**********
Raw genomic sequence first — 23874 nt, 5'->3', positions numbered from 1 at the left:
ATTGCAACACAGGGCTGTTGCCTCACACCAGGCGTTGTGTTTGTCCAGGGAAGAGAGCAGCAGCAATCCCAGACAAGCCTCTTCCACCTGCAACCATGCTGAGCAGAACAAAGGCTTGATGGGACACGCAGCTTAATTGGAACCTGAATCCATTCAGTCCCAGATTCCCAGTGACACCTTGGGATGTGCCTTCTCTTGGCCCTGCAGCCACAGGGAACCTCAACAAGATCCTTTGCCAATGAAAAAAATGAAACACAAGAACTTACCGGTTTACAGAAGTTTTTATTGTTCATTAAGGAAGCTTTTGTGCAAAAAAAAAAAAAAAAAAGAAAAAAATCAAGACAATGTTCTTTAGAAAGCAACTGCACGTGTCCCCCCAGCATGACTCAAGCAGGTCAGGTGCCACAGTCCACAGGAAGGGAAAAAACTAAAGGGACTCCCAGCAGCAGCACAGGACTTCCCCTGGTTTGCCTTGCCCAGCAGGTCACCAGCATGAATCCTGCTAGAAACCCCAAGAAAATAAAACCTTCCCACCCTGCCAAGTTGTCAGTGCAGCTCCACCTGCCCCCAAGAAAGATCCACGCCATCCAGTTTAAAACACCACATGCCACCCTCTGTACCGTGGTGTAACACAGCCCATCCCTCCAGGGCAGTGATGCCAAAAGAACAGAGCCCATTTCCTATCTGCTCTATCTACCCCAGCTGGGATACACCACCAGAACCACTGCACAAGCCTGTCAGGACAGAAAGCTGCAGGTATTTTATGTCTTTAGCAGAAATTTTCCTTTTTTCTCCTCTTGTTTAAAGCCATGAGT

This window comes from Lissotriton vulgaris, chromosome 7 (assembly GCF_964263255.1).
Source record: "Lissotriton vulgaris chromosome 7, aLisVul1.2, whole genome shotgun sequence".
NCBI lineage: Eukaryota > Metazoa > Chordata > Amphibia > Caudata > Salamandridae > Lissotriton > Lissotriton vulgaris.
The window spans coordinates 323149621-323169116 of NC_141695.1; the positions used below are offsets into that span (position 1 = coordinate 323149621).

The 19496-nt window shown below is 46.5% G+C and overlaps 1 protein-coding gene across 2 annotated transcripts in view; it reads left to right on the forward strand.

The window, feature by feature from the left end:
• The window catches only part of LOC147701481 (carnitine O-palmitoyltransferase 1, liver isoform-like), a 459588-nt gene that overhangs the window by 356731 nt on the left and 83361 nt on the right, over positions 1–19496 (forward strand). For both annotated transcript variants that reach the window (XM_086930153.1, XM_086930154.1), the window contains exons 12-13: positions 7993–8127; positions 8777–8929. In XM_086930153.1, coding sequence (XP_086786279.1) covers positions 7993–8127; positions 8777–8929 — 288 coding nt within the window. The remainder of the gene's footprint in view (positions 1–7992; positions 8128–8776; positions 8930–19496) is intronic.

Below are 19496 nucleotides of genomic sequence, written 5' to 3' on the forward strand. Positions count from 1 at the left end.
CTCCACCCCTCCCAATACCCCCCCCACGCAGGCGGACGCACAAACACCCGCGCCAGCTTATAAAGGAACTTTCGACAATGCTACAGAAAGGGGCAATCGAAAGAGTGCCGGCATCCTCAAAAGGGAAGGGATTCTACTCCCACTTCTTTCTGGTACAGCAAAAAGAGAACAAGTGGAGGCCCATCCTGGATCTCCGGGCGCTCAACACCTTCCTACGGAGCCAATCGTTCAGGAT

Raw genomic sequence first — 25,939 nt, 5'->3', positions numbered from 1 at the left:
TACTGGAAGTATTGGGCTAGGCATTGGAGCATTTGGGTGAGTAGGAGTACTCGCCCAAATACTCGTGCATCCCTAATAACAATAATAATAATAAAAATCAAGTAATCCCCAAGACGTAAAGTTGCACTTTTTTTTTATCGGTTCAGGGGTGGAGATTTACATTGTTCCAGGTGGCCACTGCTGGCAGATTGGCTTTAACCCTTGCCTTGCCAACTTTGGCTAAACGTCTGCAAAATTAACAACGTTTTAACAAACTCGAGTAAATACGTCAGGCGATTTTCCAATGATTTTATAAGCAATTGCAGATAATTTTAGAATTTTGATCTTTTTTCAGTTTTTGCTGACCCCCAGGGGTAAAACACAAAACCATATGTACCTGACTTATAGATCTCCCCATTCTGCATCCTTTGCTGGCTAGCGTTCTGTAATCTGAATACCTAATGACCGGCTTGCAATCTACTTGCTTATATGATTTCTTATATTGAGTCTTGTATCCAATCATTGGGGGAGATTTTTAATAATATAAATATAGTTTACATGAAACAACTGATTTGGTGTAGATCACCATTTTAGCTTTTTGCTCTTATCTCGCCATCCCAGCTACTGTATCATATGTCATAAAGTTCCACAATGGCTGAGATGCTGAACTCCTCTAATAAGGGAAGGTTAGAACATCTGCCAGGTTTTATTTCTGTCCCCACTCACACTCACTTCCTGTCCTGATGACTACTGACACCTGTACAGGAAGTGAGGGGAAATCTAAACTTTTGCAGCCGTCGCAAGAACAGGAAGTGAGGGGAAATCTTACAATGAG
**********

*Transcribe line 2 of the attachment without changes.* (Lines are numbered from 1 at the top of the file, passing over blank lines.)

ATTGCAACACAGGGCTGTTGCCTCACACCAGGCGTTGTGTTTGTCCAGGGAAGAGAGCAGCAGCAATCCCAGACAAGCCTCTTCCACCTGCAACCATGCTGAGCAGAACAAAGGCTTGATGGGACACGCAGCTTAATTGGAACCTGAATCCATTCAGTCCCAGATTCCCAGTGACACCTTGGGATGTGCCTTCTCTTGGCCCTGCAGCCACAGGGAACCTCAACAAGATCCTTTGCCAATGAAAAAAATGAAACACAAGAACTTACCGGTTTACAGAAGTTTTTATTGTTCATTAAGGAAGCTTTTGTGCAAAAAAAAAAAAAAAAAAGAAAAAAATCAAGACAATGTTCTTTAGAAAGCAACTGCACGTGTCCCCCCAGCATGACTCAAGCAGGTCAGGTGCCACAGTCCACAGGAAGGGAAAAAACTAAAGGGACTCCCAGCAGCAGCACAGGACTTCCCCTGGTTTGCCTTGCCCAGCAGGTCACCAGCATGAATCCTGCTAGAAACCCCAAGAAAATAAAACCTTCCCACCCTGCCAAGTTGTCAGTGCAGCTCCACCTGCCCCCAAGAAAGATCCACGCCATCCAGTTTAAAACACCACATGCCACCCTCTGTACCGTGGTGTAACACAGCCCATCCCTCCAGGGCAGTGATGCCAAAAGAACAGAGCCCATTTCCTATCTGCTCTATCTACCCCAGCTGGGATACACCACCAGAACCACTGCACAAGCCTGTCAGGACAGAAAGCTGCAGGTATTTTATGTCTTTAGCAGAAATTTTCCTTTTTTCTCCTCTTGTTTAAAGCCATGAGT